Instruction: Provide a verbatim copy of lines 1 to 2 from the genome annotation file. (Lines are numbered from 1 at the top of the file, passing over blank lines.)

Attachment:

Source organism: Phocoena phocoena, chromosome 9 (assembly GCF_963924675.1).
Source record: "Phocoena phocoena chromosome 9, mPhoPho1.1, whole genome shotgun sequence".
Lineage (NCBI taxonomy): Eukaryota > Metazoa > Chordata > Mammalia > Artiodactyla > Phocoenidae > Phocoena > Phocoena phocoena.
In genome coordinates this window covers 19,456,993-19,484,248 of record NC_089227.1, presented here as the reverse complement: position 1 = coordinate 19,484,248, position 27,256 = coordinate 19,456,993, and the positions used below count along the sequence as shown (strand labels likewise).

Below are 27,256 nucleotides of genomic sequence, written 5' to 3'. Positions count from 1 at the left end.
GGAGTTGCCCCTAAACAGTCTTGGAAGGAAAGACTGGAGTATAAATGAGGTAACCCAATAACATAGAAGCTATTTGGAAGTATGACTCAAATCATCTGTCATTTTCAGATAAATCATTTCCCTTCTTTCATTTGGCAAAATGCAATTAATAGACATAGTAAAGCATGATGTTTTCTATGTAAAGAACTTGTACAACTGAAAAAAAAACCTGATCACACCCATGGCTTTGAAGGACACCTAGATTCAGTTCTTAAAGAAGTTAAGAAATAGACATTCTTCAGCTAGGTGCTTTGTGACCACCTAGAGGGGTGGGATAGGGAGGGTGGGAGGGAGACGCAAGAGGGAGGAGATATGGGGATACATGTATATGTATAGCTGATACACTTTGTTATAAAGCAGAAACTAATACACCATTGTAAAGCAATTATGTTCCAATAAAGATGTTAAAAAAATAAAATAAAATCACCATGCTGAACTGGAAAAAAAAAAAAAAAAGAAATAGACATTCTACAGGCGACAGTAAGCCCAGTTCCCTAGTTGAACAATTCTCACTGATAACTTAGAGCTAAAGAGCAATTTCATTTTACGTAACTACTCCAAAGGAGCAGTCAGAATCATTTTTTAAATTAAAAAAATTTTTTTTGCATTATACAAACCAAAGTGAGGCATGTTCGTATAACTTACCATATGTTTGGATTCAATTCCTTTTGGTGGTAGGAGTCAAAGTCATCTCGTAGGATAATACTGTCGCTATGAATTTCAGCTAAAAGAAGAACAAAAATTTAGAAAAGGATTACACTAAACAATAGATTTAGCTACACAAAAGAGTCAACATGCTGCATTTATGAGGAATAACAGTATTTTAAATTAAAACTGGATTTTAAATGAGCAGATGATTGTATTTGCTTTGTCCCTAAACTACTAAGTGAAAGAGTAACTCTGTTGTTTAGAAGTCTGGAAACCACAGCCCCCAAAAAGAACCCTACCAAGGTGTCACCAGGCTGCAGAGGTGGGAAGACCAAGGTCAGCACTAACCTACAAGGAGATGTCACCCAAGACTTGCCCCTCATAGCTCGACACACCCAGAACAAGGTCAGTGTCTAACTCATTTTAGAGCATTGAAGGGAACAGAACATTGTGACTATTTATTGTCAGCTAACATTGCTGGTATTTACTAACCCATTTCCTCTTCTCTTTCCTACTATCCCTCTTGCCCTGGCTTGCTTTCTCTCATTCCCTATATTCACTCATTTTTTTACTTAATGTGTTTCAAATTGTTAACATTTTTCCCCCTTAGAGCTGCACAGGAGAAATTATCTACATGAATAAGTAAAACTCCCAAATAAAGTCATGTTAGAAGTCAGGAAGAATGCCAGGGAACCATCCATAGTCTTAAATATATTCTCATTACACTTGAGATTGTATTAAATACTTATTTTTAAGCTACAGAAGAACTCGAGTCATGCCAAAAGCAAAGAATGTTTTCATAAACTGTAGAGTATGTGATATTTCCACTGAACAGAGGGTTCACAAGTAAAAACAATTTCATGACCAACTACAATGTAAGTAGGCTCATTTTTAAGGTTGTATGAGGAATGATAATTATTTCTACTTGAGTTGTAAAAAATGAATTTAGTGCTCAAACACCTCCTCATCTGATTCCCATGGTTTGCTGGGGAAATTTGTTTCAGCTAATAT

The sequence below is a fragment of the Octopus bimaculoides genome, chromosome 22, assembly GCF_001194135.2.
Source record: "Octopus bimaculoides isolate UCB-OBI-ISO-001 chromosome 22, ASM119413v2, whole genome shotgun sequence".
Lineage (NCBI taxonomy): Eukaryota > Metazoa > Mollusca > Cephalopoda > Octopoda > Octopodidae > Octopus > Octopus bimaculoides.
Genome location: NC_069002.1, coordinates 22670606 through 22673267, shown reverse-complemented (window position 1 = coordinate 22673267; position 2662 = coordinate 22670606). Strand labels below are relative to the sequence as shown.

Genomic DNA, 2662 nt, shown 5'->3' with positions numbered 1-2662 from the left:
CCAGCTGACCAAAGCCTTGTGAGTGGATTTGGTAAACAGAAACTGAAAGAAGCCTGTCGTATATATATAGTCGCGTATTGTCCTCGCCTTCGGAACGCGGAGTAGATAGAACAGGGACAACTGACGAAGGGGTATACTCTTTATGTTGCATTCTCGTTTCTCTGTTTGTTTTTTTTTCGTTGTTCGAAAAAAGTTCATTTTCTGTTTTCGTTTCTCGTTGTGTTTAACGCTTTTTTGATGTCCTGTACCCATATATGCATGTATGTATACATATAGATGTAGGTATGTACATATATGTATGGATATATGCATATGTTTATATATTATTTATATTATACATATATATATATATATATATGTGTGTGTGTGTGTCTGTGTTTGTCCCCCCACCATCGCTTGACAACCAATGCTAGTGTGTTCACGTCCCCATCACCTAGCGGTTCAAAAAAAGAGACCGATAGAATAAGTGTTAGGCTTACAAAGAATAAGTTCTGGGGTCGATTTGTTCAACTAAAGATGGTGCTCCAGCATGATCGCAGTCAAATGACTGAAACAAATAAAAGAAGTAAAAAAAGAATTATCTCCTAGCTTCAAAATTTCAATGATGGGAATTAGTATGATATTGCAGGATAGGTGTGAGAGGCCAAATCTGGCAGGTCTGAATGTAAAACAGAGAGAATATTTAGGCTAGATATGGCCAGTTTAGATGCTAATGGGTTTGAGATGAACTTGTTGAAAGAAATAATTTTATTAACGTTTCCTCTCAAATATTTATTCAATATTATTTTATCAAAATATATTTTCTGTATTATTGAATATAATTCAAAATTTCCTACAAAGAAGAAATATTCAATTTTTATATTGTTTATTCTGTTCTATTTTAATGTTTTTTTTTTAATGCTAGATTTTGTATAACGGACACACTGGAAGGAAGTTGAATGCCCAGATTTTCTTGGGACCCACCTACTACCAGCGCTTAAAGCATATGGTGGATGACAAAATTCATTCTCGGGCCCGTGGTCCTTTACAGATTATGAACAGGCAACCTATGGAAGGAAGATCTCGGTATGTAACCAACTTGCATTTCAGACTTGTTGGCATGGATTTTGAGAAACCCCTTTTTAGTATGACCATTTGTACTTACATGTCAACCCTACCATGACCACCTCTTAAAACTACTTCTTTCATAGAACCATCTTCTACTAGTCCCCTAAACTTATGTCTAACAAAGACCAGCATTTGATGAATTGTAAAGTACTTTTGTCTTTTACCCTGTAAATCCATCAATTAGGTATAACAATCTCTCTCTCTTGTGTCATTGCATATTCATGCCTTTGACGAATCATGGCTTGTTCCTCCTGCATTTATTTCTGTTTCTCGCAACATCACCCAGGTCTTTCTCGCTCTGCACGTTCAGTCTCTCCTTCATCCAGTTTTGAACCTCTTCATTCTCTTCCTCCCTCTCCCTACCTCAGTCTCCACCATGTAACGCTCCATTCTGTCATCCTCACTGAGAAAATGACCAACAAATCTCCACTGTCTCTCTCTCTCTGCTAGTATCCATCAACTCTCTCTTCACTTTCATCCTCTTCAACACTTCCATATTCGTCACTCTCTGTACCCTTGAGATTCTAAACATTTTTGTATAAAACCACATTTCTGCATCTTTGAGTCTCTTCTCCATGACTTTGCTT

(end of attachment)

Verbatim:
Source organism: Phocoena phocoena, chromosome 9 (assembly GCF_963924675.1).
Source record: "Phocoena phocoena chromosome 9, mPhoPho1.1, whole genome shotgun sequence".